Haus der Universität
22. – 24.05.2019
Deadline: Oct 21, 2018
Das Junge Rheinland – founded, failed, forgotten?
Das Junge Rheinland – gegründet, gescheitert, vergessen?
Das Junge Rheinland was one of the first artists’ associations founded in Germany after the First World War. Between 1919 and 1932, around 400 artists gathered around the association, which pursued the goal of creating exhibition opportunities and “visibility” for young Rhenish art locally and nationwide. Das Junge Rheinland became a rallying point for artists and intellectuals of various tendencies and disciplines – painters, graphic artists, architects, designers, poets and actors – who wanted to promote both the Rhenish cultural scene and networking with artists in other regions. Among the most important protagonists were the painters Gert Wollheim, Arthur Kaufmann, Adolf Uzarski and Max Ernst, the poets Herbert Eulenberg and Theodor Däubler, art historians such as Karl Koetschau and Walter Cohen, directors of the municipal art collections, and the art dealers Alfred Flechtheim and Johanna Ey.
On the occasion of the 100th anniversary of its foundation in 2019, an international symposium on Das Junge Rheinland shall give new impulses for research on the network of the artists’ association; the conference will take place from May 22nd to 24nd, 2019, while the exhibition “Too good to be true – Das Junge Rheinland” (Museum Kunstpalast, February 7th – June 2nd, 2019) will still be open. The conference intends to give room for an in-depth examination of the extensive network of artists in Das Junge Rheinland, shedding light on all phases of the artists’ association, from its foundation in spring 1919 to the spin-off of the Rhine Group (1923) and its reunion to the Rhenish Secession (1928).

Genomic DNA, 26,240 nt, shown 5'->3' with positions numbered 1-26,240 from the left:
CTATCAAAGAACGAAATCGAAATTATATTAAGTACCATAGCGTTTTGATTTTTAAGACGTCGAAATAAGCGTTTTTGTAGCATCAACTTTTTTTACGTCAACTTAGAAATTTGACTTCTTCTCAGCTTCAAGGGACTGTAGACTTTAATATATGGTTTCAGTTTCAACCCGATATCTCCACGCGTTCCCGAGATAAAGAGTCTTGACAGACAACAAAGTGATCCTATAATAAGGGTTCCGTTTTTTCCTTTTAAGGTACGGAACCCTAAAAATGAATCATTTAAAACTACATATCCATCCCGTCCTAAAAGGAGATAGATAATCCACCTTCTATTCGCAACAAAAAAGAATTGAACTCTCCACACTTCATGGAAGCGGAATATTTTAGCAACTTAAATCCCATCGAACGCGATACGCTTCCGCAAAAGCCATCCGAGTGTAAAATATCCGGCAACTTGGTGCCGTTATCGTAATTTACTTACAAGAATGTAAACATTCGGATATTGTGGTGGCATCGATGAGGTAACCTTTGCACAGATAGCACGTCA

The aim of the conference is to present new research results on this important chapter of modernity in the Rhineland and to stimulate further discussion of the topic. The following questions are of particular interest: How can the political circumstances that contributed to the foundation of the Young Rhineland in 1919 be evaluated? What role did the association’s or its members’ own political orientation play? What significance did Das Junge Rheinland have in comparison to other artist groups of the interwar period? Which art dealers and collectors were important for Das Junge Rheinland? How has the group been received over the past 100 years?
Contributions to the following topics are welcome, too:
- Das Junge Rheinland in comparison to other networks of artists in the 1920s and 30s
- Female artists among Das Junge Rheinland
- Exhibition systems of the 1920s and 30s
- Arts and Crafts in Das Junge Rheinland
- Schools of Arts and Crafts in the Rhineland and their impetus on the Rhenish art scene
- Relations with institutions (galleries, art associations, museums, etc.)
- Religious tendencies in Das Junge Rheinland
- Architects, writers, stage designers in Das Junge Rheinland
- art criticism
Please send abstracts of up to 2500 characters to Prof. Dr. Andrea von Hülsen-Esch (firstname.lastname@example.org) by October, 21, 2018. The presentations should not exceed 20-25 minutes, leaving enough time for discussion.
Univ. Prof. Dr. Andrea von Hülsen-Esch
Heinrich-Heine-University Düsseldorf, Institute for Art History
Universitätsstraße 1, Geb. 23.32